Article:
2014 Formula 1 USGP spotter guide

Special thanks to Andy Blackmore Design for his excellent work with this unofficial spotter guide. Download the full scale version directly from his web site: www.SpotterGuides.com 

I’m off to Texas tomorrow… Yeeeee Haawww!

Formula One Weekend at COTA Spotter Guides

As the US round of Formula One gets closer, we’re getting some updated spotter guides both from the main attraction and the support races. To me, Porsche Supercup will steal the show. Not because we don’t already have sufficient spec 911 GT3 racing in North America, we have two very large fields of Porsche Carerra Cup cars sanctioned by IMSA in US and Canada. But because the level of racing in the Supercup series is professionally superior, as far as I see it. We’ll still get to watch rich guys bang in the Ferrari Challenge and all the amateur goodness that comes with that entertainment package, but besides Formula One, Porsche Supercup will be the one to watch. The Supercup cars are also a treat to recover, when lift is required. Like DTM in Germany they utilize a two clip system on the roof, where the car is lifted off the ground (most likely the gravel trap) and moved to a desired spot, much like the Formula One cars get lifted by a crane.

porsche supercup cota spotter guide

I love Andy Blackmore’s spotter guides, but this one from RaceCam.de looks pretty neat with the featured driver. Should be very helpful to use on race day for sure. (source: www.racecam.de/)

Sadly, one of the stars of Porsche Supercup lost his life in a freak accident in Australia last year. Sean Edwards Foundation has now introduced new safety tests to be used at various events.

Similarly, there was a freak accident at Suzuka with Jules Bianchi suffering a serious head injury. His name is still on the F1 spotter guide which I’m sure will either feature another driver or we’ll see the car parked up like it was in Sochi.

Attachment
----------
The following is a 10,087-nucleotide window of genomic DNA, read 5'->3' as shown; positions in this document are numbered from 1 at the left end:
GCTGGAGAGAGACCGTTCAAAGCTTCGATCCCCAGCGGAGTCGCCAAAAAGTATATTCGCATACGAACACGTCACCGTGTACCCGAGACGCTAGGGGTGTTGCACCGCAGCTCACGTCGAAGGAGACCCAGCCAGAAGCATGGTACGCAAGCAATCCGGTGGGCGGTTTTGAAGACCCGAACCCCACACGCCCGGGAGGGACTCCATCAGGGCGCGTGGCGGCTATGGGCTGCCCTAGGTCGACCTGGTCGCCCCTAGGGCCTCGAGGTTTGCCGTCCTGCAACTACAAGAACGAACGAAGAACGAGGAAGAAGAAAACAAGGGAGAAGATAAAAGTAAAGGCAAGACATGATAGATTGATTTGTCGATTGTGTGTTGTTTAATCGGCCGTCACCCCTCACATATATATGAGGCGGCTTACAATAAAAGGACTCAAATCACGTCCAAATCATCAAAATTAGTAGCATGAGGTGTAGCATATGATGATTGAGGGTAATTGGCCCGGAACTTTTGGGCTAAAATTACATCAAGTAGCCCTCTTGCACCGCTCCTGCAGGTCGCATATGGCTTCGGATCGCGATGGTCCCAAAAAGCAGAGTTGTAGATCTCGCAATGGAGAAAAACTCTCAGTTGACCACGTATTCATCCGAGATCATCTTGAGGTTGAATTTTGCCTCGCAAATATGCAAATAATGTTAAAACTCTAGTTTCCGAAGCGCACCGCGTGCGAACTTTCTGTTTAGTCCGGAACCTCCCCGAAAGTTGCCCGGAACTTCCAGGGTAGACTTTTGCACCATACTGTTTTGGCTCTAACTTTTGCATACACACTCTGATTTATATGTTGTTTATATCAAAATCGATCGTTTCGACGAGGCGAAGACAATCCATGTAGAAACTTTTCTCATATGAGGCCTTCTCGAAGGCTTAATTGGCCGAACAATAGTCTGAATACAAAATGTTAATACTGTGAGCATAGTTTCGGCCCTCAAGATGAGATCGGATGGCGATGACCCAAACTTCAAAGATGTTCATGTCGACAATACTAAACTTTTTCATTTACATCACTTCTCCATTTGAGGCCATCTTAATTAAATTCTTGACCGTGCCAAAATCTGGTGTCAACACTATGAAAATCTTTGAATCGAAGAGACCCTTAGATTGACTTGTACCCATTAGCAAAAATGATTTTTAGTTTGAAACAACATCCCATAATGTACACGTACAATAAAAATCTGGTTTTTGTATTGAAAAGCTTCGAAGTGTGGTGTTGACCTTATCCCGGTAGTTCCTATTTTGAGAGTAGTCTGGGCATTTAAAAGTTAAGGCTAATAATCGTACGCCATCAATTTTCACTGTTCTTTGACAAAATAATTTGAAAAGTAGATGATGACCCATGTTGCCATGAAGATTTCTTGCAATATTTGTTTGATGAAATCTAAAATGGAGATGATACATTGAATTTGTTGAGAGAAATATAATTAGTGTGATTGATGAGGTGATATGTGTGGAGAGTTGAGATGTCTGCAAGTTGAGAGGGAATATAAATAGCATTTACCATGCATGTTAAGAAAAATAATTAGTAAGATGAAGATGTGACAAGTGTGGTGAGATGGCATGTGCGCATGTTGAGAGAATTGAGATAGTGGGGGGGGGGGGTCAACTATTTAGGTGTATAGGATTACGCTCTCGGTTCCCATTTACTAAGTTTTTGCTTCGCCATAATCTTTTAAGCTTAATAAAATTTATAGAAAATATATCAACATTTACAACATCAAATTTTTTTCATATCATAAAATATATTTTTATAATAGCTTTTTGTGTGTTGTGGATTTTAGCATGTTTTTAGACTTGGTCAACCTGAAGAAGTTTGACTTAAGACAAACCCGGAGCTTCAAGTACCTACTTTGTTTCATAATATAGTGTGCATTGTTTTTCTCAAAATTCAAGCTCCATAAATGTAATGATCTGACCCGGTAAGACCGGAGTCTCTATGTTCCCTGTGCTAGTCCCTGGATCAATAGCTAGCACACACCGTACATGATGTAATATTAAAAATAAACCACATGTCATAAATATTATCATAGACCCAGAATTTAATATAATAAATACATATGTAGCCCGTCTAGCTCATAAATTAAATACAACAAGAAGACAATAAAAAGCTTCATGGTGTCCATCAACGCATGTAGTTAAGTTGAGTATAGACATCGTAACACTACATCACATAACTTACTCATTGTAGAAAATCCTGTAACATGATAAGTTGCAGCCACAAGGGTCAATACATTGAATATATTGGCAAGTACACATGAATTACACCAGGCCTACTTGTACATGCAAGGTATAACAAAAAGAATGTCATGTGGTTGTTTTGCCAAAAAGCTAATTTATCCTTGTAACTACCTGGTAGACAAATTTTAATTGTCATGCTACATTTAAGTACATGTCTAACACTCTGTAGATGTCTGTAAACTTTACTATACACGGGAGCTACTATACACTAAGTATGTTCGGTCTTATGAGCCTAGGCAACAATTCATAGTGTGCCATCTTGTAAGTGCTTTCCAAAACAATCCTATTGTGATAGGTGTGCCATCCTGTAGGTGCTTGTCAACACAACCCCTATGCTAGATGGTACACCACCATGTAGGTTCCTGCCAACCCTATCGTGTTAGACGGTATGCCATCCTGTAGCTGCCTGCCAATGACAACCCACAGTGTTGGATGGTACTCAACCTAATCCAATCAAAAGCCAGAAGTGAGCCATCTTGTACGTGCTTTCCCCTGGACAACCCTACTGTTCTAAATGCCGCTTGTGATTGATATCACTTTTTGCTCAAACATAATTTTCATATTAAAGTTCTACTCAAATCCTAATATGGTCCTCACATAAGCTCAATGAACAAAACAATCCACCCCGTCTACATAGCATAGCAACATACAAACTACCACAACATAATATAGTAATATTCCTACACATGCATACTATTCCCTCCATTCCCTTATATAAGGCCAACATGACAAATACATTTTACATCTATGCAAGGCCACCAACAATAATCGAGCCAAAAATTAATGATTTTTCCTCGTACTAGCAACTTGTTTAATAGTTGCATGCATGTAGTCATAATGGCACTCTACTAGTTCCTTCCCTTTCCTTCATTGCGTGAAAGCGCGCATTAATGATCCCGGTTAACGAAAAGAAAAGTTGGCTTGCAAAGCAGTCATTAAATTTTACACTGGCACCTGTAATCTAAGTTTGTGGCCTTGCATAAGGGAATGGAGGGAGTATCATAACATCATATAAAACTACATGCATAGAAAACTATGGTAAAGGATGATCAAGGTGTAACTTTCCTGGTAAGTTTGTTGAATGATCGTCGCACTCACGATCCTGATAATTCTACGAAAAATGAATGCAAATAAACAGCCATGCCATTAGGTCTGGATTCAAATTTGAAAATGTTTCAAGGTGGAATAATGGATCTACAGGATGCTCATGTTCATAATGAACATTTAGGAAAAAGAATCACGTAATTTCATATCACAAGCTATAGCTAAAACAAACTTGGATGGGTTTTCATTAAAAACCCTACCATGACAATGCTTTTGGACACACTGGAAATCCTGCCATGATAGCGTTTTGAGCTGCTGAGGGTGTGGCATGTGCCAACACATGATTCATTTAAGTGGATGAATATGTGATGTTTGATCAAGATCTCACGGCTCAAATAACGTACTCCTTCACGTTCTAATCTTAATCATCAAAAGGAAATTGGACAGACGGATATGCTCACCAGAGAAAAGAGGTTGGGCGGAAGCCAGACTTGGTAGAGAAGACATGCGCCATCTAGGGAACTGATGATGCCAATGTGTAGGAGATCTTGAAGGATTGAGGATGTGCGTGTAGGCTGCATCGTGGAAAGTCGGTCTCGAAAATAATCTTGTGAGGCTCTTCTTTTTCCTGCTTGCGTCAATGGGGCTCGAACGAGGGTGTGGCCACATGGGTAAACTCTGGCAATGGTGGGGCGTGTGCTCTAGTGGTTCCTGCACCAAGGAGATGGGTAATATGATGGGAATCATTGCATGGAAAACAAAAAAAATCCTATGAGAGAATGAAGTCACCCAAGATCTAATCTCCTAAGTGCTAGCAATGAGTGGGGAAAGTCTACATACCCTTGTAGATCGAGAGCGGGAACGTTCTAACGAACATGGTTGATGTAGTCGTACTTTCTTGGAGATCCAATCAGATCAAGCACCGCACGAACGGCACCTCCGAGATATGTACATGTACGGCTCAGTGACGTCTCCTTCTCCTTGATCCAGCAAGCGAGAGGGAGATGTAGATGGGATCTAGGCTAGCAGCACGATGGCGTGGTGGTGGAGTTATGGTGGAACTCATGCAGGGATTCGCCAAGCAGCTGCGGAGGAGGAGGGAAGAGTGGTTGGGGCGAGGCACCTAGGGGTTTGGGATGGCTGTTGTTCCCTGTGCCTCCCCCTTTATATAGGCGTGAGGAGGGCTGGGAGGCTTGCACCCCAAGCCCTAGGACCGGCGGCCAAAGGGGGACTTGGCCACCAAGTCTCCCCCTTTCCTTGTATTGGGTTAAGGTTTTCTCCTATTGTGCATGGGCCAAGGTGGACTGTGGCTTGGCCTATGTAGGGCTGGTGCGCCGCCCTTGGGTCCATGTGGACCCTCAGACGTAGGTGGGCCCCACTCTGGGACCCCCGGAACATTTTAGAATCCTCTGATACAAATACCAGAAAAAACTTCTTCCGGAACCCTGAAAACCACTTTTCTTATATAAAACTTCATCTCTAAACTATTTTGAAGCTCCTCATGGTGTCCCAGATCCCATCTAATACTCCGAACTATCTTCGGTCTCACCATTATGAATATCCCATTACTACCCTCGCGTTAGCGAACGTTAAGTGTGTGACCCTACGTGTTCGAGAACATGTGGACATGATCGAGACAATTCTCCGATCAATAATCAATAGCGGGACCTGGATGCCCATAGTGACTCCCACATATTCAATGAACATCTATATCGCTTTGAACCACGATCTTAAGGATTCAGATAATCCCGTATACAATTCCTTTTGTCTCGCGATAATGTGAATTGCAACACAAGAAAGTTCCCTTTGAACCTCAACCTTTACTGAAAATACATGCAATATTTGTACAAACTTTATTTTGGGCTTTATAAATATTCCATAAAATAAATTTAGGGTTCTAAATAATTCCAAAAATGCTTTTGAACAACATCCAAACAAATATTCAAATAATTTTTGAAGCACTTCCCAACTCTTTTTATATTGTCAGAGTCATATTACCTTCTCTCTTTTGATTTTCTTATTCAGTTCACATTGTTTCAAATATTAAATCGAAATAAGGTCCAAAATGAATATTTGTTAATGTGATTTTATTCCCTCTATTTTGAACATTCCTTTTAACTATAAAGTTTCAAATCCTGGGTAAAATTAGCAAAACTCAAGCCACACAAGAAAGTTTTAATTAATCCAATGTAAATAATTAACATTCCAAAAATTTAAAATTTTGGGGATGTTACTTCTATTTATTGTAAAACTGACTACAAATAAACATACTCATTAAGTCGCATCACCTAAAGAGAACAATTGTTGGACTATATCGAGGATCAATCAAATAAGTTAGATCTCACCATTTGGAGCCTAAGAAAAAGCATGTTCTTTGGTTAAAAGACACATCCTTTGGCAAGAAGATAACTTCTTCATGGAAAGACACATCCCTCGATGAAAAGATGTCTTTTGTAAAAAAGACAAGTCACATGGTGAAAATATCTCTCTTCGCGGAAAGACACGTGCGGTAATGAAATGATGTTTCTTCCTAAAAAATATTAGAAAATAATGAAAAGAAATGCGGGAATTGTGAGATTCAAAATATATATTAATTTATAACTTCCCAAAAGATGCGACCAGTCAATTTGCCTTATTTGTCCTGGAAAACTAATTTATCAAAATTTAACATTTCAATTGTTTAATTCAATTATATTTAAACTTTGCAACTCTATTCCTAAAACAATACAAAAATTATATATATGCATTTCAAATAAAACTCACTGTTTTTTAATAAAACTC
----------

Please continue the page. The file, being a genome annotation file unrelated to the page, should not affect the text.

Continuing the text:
2014 F1 spotter guide

Download the hi-res version on Andy Blackmore’s www.spotterguides.com/

Stay tuned for more from the United States F1 Grand Prix at COTA.

United States Grand Prix application process

Dear friends,

The long awaited United States Grand Prix application process has began thanks to the recent mailing from the Circuit of the Americas. As has been the case in previous years the application process consists of a few forms, first to determine who you are as a marshal and second to establish what role you should play at the event, in terms of filling out a personal profile.

cota f1 application

I have already booked my flights for this event so fingers crossed very tightly wishing I get accepted. I’m also hoping to get the light panel operator position which I’ve got the most experience with and would thoroughly enjoy this time as well.

Returning marshals were first to be notified with the application mailing but I’m sure general call for volunteers will follow shortly. The general application process for those that haven’t worked last year, is via the COTA web site here: www.circuitoftheamericas.com/volunteer/marshals

Cheers! and Good luck!